Mike Marsh Outdoors

Mike Marsh’s book, Fishing North Carolina, shares his best-kept secrets for fishing 100 lakes, rivers, ponds, sounds and piers.


To order:

Fishing North Carolina ($26.60),

Inshore Angler:

Carolina’s Small Boat Fishing Guide ($26.20),


Offshore Angler:

Coastal Carolina’s Mackerel Boat Fishing Guide ($22.25)


mail a check or money order to:


Mike Marsh

1502 Ebb Drive

Wilmington, NC 28409

or visit www.mikemarshoutdoors.com

for credit card orders.



Piedmont Lakes Fishing Report: February-March 2021

What to expect when you head out to fish the lakes of the Piedmont over the next few weeks. Get a clue from noted outdoor writer Mike Marsh.

Yadkin/Pee Dee Reservoirs


High Rock Lake

Maynard Edwards (Yadkin Lakes Guide Service, Extreme Fishing Concepts, 336-249-6782) said stripers will swim along the channel edges and in the creeks.


"The best way to catch stripers in the main lake channel is using live gizzard shad on Plane Jane planer boards," he said. "When they are in Abbots, Flat Swamp and Crane creeks, I troll bucktail jigs, spoons and E-rigs rigged with 4½-inch Zoom Swimmin' Fluke Juniors."


Largemouth bass will hit crankbaits cast to hard structure in shallow water. Anglers should look for structure warmed by the sun, including rocks, riprap or concrete walls.


Crappie anglers should use their depthfinders to spot suspended fish in the creeks. Trolling with jigs on long line rigs and minnows on down line rigs at the same time is a good tactics. When crappie move into the shallows in March, they will hit Roadrunners cast to shoreline structure.


Catfish will bite white perch and shad trolled along the bottom on Santee sinker rigs. To catch white perch for bait, anglers can use a two-hook down-line rig baited with fish. Shad can be located with a depthfinder and caught with a cast net.


Tuckertown Reservoir

Maynard Edwards (Yadkin Lakes Guide Service, Extreme Fishing Concepts, 336-249-6782) said Tuckertown crappie fishing heats up in March.


"The best crappie fishing is at the Newsome area and Riles Creek," he said. "Newsome is good because it has both deep water and shallow structure areas. When the water is warm, I troll jigs on long lines for the shallower fish. When it is cold, I troll tight lines with jigs and minnows for the deeper fish."


In late February and throughout March, the bluffs and riprap areas attract largemouth bass. Anglers should cast suspending jerkbaits or shallow crankbaits parallel to banks with rocks and other visible structure. Casting a jig-n-pig to the riprap areas under the N.C. 49 Bridge, Newsome Railroad Bridge and Stokes Ferry Bridge in Riles Creek is another sure bet.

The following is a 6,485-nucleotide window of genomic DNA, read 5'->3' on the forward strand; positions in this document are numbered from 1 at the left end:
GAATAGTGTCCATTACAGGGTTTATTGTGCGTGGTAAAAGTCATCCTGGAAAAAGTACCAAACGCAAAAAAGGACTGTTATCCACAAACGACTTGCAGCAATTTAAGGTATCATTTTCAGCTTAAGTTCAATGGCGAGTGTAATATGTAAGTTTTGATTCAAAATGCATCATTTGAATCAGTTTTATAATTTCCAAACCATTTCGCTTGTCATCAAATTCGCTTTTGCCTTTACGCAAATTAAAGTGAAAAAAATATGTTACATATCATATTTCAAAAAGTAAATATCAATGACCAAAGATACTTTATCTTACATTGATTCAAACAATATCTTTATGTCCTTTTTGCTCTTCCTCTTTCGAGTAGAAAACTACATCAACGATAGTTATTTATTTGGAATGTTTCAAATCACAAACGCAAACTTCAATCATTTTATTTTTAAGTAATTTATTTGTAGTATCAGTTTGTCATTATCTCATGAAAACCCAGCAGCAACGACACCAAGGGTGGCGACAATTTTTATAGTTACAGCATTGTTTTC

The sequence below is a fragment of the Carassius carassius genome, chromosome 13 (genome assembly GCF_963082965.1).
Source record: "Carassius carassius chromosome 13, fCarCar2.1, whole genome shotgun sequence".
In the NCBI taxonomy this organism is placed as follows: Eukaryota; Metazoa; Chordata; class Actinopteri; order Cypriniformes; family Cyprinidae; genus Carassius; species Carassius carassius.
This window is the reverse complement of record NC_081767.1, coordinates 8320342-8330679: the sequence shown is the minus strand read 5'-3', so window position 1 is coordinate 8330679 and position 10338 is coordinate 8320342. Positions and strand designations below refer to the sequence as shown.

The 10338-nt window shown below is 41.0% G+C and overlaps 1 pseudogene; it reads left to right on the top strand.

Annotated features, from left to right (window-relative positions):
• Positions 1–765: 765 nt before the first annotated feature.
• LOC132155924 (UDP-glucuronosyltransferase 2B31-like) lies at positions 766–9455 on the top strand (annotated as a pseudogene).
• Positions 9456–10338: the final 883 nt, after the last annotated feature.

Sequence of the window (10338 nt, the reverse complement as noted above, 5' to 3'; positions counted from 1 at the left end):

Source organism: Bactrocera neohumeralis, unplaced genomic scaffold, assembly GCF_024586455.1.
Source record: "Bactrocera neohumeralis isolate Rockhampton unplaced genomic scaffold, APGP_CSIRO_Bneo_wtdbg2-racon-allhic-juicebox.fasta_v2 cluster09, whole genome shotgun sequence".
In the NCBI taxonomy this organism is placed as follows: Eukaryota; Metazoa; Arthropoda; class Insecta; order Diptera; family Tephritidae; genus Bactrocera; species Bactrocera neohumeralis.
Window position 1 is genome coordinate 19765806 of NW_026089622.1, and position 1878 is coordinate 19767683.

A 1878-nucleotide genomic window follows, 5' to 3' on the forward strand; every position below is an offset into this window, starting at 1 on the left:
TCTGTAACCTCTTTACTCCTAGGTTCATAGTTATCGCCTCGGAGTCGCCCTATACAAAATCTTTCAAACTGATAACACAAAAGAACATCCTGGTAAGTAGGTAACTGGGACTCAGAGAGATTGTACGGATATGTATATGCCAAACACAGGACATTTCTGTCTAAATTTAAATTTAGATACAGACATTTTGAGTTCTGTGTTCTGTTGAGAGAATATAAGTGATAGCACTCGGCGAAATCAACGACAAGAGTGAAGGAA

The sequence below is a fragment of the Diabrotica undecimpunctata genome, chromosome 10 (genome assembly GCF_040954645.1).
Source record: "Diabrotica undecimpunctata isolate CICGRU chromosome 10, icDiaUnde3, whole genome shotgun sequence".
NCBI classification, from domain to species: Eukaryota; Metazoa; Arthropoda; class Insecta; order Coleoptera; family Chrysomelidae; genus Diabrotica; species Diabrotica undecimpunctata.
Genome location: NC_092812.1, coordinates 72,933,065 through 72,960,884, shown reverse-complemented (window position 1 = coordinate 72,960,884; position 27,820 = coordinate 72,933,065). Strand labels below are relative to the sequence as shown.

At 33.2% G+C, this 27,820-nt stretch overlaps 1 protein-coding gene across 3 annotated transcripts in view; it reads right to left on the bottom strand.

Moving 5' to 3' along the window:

Stripers will school in the mid-lake area in February before swimming toward High Rock Dam in March. Trolling with E-rigs or trolling live baits and bucktail jigs on Plane Jane boards are the go-to tactics.

Badin Lake

Maynard Edwards (Yadkin Lakes Guide Service, Extreme Fishing Concepts, 336-249-6782) said big Badin crappie will deep.


"The fish may be at 40 feet, where most anglers don't even look for them," he said. "It's worth the trouble to find them because they are consistently the biggest crappie of the Yadkin lakes. "I look for them at Gladys Fork and use tight-lines with two jigs or minnows to catch them. When it's warm and calm, the fish may move shallow enough to catch them on light line rigs."


To find schooling stripers and bass, anglers should watch for seabirds and troll for the fish beneath them with E-rigs or Plane Jane planer boards rigged with bucktails. Casting E-rigs to the points and sunlit banks will also entice stripers and largemouth bass.


Largemouth bass will also strike shallow-running crankbaits cast along sunlit banks. Another pattern tactic is dropping down live shad, spoons and jigs to catch largemouth bass on the humps and lumps.

Blue catfish will bite Santee sinker rigs or planer rigs baited with live shad or perch.


Lake Tillery

Rodney Crisco (Joe’s Bait & Tackle, 704-982-8716) said crappie action will be warming up with the water.


"If anglers find bait balls in the creeks, they have found the crappie," he said. "The best way to catch them is by drifting or trolling jigs above the bait balls. Another place to catch crappie is in the brush piles. A good jig is a 1/32-ounce Kalin jig, with Triple Threat (black-blue-chartreuse) and Money the best colors when the water is dark. Lighter colors like Wally World and Acid Rain work better when the water is clear."


White perch will strike Joe's Waccamaw Rigs and Kastmaster spoons fished in the creek mouths at 20 feet. They will also eat live minnows.


Blue cats will bite live or cut white perch drifted or trolled on the bottom in the river channel. Anglers should locate catfish with their depthfinders before trolling for them.


Bass anglers should cast square-billed crankbaits to laydowns, points, rocks and riprap areas warmed by the sun. Other good bets are spinnerbaits and Alabama rigs.

Stripers will swarm in the mid-lake areas. Trolling Smithwick Rattlin' Rogues or bucktail jigs on lead core lines at depths of 10 to 20 feet is a good search tactic.




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